They are still looking for a third patient. Mr Detrick, the patient before me, says he can feel pain in his legs, it only happens when his son sits on his lap..!..
10-13-2001, 12:52 PM
I disagree with you on your opinion of biofeedback. Doing it would allow the company treating you to get #s to rate how much better you are getting. There have been some real success stories for biofeedback therapy. Michael Utley for instance can take steps in AFO braces. The dude is a quad that can lock his legs..!!! The improvement began when he started biofeedback treatments.
I just think that we need to explore every affordable avenue there is to getting better. I really admire you for undergoing treatment with Diacrin. You're in my prayers....now it's time to get up out of these stupid wheelchairs!!!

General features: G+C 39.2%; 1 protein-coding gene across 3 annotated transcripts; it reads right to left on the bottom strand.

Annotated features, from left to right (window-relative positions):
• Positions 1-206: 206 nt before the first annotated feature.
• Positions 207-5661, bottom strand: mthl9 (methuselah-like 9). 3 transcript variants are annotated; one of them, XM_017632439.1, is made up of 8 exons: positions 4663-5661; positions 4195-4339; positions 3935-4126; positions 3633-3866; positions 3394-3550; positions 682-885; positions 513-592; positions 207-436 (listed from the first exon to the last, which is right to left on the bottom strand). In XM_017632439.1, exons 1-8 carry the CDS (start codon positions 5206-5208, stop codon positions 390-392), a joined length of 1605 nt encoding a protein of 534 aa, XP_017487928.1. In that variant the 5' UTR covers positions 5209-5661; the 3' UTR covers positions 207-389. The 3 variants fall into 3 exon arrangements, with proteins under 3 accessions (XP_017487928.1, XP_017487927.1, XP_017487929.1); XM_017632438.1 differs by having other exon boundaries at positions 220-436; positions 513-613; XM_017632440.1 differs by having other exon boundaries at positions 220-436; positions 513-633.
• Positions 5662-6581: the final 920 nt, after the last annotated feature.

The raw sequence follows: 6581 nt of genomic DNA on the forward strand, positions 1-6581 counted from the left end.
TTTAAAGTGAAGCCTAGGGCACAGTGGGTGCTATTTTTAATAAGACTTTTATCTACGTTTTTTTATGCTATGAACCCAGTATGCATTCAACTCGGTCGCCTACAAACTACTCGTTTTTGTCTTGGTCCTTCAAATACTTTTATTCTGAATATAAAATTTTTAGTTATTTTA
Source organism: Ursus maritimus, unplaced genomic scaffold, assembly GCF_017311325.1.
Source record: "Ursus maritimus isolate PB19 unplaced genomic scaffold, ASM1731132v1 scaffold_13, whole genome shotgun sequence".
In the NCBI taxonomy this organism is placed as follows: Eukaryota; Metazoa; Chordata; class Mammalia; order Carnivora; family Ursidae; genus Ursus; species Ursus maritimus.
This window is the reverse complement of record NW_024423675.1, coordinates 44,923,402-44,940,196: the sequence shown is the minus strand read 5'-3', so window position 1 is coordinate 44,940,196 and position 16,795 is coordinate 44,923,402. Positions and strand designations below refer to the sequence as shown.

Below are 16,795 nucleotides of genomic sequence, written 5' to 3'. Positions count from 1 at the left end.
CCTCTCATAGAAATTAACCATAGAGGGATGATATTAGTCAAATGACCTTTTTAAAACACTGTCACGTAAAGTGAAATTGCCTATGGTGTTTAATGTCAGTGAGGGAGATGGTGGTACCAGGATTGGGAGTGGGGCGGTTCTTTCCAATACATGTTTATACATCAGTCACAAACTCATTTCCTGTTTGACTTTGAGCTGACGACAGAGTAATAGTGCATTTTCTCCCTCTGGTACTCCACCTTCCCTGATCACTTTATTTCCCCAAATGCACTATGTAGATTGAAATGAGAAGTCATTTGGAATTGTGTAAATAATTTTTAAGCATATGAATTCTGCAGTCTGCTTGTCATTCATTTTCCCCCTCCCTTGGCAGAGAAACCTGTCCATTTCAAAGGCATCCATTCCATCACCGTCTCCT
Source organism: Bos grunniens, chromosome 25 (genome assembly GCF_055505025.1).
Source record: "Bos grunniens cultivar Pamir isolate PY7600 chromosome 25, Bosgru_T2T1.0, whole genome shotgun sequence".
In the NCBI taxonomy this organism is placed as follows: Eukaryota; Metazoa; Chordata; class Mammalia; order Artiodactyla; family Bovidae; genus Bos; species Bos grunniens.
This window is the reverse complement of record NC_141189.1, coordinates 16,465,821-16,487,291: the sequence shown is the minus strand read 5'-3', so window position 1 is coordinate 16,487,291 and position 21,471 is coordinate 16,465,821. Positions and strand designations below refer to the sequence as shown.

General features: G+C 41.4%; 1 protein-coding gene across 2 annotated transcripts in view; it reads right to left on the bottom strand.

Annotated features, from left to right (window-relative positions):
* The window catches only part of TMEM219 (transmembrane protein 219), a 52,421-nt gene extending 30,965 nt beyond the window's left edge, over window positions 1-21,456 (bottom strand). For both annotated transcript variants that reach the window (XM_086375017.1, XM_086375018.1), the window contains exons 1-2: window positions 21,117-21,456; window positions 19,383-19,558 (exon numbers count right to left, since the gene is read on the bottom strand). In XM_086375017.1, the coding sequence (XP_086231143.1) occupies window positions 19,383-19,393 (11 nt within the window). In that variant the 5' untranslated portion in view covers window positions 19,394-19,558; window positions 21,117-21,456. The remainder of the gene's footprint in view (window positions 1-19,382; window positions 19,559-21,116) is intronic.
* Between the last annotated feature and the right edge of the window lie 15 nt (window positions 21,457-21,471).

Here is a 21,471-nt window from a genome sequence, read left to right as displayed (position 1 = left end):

02-24-2002, 06:04 PM
Just looking for a general update and whether there have been any changes. Has Diacrin completed the procedure on the initial group? I think they planned to do six.
02-24-2002, 06:28 PM
They completed the 6 patients-trial in October.I post an article about it below.
October 28 2001
Injections of pig cells bring hope to paralysed
DOCTORS have transplanted foetal stem cells taken from pigs into the spines of six paraplegic patients in an operation designed to restore their movement.
The pioneering procedure offers hope to tens of thousands of people such as the Superman actor Christopher Reeve, who are paralysed as a result of accidents. Reeve is keeping a close eye on the experiment as his condition makes him suitable for the same therapy. During a debate on stem cell technology in America this summer, he described how the procedure could help him.